& Copyright Permissions

No one can create a family tree without a little help from others. This section is my place to thank those who have helped and giving credit where credit is due.
Eunice L.Hartsell Sechler's "A Hartsell-Hirzel History and Genealogy of Four Hundred Twelve Years"
All of my information cited by Eunice L.Hartsell Sechler's in her book "A Hartsell-Hirzel History and Genealogy of Four Hundred Twelve Years" was by permission, courtesy of her husband Norman who lives here in Charlotte, NC. I'm very grateful for his willingness to share this information with me and my family.
The Hartsells-Hirzels.
The Hizel name was very prominent in Switzerland in the 1500-1600s. Some of the information about them is at this web site: http://home.att.net/~paulrswan/Family_History/Hartzell.html
The Hirzels Family Seal
The seal was sent to me by Dr. Robert Hartsell, Ph. D. and he gave me permission to use it.

It is with great appreciation that I acknowledge the dozens of family members who have shared their personal family information so generously. The information contained in these pages is the result of the work of many people over the span of many decades, which, along with my own research, I have compiled over the last several years. It is on-going and we are open to and welcome all additions and/or corrections.
The heritage of the Hartsell, Honeycutts, Lisenbys and Hancocks was rich, if not in wealth, in sheer numbers. For there were many large families. I found neither horse thieves nor pirates, and did not find wealth or nobility as far as I read about our families. Although daddy was indirectly connected to John Reed through the Hartsells and Honeycutts of the famous Reed Gold Mine of Cabarrus County, North Carolina. I don't think we ever saw a fleck of gold, much less a nugget. There were many articles for reading and researching in the local libraries and other family books, but I never found anything that connected us to kings, queens, nobility or anyone of great stature or wealth.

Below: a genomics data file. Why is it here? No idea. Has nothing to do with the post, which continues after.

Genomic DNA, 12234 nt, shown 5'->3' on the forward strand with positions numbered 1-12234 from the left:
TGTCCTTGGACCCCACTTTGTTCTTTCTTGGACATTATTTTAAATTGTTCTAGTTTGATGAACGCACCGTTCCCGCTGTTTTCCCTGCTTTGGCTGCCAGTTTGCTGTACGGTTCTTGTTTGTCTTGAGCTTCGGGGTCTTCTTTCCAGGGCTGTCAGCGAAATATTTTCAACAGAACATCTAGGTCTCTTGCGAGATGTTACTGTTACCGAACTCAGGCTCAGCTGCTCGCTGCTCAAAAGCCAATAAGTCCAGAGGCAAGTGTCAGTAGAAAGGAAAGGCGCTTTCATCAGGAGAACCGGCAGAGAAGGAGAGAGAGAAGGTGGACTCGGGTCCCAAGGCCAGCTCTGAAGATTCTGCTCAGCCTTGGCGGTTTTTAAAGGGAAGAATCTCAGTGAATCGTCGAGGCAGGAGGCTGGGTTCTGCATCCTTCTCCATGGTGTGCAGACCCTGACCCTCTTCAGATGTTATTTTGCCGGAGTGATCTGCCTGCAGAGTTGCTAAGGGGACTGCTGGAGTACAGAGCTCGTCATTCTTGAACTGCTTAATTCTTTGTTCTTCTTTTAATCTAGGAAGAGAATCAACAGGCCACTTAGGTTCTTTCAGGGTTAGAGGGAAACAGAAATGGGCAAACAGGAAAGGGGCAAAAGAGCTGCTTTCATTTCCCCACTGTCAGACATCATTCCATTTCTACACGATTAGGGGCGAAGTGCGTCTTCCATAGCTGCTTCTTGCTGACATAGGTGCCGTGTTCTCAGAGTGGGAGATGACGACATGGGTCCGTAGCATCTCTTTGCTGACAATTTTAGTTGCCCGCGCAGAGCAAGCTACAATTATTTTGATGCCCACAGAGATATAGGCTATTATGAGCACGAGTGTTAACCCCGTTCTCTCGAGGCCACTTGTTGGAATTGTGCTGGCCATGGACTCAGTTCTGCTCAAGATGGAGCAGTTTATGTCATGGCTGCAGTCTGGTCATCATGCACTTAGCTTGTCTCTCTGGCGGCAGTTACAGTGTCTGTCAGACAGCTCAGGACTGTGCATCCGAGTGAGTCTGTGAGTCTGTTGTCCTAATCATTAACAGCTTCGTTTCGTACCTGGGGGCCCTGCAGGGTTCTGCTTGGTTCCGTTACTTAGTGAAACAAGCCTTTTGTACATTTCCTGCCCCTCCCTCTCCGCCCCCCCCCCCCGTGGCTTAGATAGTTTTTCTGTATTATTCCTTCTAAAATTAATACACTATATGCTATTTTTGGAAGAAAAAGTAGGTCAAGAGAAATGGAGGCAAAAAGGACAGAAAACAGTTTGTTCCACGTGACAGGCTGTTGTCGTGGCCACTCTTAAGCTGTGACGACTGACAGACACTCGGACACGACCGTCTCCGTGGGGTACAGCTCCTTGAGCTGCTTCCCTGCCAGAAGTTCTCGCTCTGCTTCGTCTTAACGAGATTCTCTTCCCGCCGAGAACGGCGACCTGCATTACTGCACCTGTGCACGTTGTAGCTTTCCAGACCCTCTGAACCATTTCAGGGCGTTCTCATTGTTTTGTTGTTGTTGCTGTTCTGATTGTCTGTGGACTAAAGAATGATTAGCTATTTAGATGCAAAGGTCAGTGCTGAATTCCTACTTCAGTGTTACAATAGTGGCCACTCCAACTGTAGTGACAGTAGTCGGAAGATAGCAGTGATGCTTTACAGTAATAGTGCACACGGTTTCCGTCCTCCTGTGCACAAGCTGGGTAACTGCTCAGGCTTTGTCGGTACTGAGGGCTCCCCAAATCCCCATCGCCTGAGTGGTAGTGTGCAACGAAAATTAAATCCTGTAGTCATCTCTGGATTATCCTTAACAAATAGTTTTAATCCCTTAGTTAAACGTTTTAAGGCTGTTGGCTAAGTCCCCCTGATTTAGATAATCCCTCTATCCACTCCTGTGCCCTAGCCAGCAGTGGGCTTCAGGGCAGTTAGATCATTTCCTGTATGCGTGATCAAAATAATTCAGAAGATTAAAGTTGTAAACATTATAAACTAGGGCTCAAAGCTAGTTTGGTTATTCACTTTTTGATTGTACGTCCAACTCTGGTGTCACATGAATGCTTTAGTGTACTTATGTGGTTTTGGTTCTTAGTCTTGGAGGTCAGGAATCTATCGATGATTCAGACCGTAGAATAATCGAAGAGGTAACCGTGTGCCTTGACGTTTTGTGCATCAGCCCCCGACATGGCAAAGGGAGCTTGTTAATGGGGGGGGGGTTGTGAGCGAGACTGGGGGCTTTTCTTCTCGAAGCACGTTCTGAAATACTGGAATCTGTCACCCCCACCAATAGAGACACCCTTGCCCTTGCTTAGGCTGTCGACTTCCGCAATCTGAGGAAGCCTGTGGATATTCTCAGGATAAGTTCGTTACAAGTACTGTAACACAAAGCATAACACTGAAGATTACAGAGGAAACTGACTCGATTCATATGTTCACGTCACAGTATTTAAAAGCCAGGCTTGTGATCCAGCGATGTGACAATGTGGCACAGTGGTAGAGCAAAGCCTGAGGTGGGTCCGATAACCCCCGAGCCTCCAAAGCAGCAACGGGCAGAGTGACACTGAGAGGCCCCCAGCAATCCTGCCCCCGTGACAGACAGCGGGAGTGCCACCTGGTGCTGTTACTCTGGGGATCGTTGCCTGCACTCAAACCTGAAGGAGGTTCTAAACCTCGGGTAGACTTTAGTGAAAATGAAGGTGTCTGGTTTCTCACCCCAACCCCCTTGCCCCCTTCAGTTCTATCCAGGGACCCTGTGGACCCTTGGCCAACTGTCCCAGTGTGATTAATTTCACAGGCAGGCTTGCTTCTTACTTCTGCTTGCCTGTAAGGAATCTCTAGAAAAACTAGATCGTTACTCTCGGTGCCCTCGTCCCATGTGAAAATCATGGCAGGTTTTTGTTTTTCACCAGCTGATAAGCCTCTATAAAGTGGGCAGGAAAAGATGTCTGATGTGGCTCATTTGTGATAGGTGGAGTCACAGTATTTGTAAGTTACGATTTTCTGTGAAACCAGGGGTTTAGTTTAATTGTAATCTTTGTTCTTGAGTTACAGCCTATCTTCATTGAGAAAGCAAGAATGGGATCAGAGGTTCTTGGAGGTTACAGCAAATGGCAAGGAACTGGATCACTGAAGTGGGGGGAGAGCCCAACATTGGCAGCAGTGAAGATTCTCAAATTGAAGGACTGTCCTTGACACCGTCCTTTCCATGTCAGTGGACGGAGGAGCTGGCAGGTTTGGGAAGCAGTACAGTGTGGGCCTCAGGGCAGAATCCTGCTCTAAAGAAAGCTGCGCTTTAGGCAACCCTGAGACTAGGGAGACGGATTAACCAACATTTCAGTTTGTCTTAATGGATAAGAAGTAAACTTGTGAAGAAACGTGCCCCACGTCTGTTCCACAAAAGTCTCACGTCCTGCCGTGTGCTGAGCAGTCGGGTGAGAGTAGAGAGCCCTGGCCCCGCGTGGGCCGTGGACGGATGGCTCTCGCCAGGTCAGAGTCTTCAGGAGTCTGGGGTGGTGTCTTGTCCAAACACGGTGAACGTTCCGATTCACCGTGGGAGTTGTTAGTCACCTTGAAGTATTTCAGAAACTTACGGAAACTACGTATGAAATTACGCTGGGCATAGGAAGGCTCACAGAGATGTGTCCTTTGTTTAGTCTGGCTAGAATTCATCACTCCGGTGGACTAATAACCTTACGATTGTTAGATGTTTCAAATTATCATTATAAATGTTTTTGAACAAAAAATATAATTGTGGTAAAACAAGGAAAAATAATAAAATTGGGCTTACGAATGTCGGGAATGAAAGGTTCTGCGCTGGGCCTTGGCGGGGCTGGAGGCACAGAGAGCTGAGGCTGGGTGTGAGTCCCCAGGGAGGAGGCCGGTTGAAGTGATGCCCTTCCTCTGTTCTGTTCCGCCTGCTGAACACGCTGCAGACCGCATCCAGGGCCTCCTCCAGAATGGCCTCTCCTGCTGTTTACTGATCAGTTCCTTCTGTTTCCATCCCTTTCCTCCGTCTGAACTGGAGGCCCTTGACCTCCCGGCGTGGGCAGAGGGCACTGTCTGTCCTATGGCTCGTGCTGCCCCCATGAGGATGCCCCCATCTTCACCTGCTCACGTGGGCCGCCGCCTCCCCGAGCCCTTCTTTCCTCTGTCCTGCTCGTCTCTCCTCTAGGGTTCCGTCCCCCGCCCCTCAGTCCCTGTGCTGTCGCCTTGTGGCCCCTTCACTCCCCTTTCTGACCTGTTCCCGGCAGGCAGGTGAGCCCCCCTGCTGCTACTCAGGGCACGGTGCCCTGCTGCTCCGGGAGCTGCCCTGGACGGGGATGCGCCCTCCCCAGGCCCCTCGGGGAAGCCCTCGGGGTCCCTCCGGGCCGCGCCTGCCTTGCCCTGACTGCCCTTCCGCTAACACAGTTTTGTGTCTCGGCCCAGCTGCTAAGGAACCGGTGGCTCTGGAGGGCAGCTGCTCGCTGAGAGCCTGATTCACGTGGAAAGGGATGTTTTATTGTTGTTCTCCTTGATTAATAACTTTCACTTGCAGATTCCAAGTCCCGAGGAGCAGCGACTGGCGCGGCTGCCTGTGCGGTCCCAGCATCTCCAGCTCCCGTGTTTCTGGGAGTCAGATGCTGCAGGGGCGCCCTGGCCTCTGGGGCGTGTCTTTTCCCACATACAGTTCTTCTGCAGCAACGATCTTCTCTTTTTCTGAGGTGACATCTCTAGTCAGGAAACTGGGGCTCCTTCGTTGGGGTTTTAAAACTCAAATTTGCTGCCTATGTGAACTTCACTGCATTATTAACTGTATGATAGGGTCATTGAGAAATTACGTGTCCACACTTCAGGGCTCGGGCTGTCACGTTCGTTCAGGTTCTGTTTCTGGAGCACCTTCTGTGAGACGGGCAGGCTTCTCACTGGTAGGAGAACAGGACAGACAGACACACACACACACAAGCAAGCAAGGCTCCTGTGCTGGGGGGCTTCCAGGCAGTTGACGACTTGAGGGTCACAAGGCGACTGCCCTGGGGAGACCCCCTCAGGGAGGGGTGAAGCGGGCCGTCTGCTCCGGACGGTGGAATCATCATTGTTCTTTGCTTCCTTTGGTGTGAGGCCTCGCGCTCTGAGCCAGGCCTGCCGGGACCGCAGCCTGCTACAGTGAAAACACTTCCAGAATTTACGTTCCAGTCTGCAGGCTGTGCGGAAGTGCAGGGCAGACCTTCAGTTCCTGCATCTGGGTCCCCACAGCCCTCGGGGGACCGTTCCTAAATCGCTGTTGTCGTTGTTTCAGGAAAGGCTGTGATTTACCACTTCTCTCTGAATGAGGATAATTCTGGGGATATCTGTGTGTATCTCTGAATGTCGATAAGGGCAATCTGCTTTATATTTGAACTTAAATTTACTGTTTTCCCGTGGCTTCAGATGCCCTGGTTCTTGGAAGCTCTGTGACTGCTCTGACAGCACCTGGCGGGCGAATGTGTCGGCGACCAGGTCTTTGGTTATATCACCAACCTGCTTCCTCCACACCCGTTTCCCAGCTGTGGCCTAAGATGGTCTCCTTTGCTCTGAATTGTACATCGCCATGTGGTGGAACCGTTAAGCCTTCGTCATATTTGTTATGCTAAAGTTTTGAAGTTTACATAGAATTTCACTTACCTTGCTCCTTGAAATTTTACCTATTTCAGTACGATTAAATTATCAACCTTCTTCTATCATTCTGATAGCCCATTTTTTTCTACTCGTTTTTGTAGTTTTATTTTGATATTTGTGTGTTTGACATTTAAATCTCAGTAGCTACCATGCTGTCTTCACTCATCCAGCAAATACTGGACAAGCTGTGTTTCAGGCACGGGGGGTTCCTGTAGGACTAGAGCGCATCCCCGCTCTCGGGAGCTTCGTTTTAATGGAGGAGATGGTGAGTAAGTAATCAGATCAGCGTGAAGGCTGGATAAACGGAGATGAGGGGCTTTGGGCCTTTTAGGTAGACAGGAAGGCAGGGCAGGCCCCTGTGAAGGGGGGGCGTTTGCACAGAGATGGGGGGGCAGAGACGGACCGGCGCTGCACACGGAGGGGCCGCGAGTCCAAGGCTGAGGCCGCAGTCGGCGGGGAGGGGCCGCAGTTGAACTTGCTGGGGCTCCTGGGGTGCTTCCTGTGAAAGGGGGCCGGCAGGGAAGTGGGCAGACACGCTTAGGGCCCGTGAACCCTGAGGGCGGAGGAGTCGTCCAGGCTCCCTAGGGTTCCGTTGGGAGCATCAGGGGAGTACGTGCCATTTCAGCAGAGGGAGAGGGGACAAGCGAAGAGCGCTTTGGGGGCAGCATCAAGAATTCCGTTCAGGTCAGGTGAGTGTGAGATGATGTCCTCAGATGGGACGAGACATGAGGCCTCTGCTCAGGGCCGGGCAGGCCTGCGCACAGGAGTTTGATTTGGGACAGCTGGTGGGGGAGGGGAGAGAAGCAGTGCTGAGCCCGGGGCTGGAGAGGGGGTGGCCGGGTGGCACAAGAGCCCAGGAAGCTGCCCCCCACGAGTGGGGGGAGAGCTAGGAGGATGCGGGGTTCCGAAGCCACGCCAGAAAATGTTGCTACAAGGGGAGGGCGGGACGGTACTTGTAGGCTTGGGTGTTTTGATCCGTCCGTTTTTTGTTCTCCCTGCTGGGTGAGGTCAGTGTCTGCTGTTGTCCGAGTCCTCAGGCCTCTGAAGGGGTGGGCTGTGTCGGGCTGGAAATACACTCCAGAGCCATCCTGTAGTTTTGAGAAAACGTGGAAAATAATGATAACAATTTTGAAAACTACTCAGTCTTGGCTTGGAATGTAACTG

We are very fortunate that all of the real difficult research for three of our surnames: the Hartsells, Honeycutts and the Lisenbys had already been published in books. Eunice L. Hartsell Lechler published A Hartsell Hirzel History and Genealogy of Four Hundred Twelve Years and another family cousin, Charles Henry Fredrick Price published A Hartsell-Price Family History and Genealogy 1971. Marie G. Wiggins published Our Lisenby Lines. And George Franklin Hahn wrote Andrew Huneycutt Family Descendants which is in local libraries here in Charlotte NC.
I found Eunice H. Lechler's note that she had left with Daddy, so he could call her with any information about the Hartsells, which she could include in her book. I began wondering and searching about families and was overwhelmed at the wealth of information that was available. I was very curious about other family members and how we came to be in Cabarrus and Stanly County, NC. There are many books in the Charlotte, Kannapolis, Concord and Albermarle, libraries with information about our ancestors. There are also many web sites with interesting and helpful information.
Searching for family ancestors made them come alive and gave them character and warmth. Hopefully my family and others will fee the same about the information here and will help them to know just how important our family is.
God Bless,
Sandra Hartsell Holland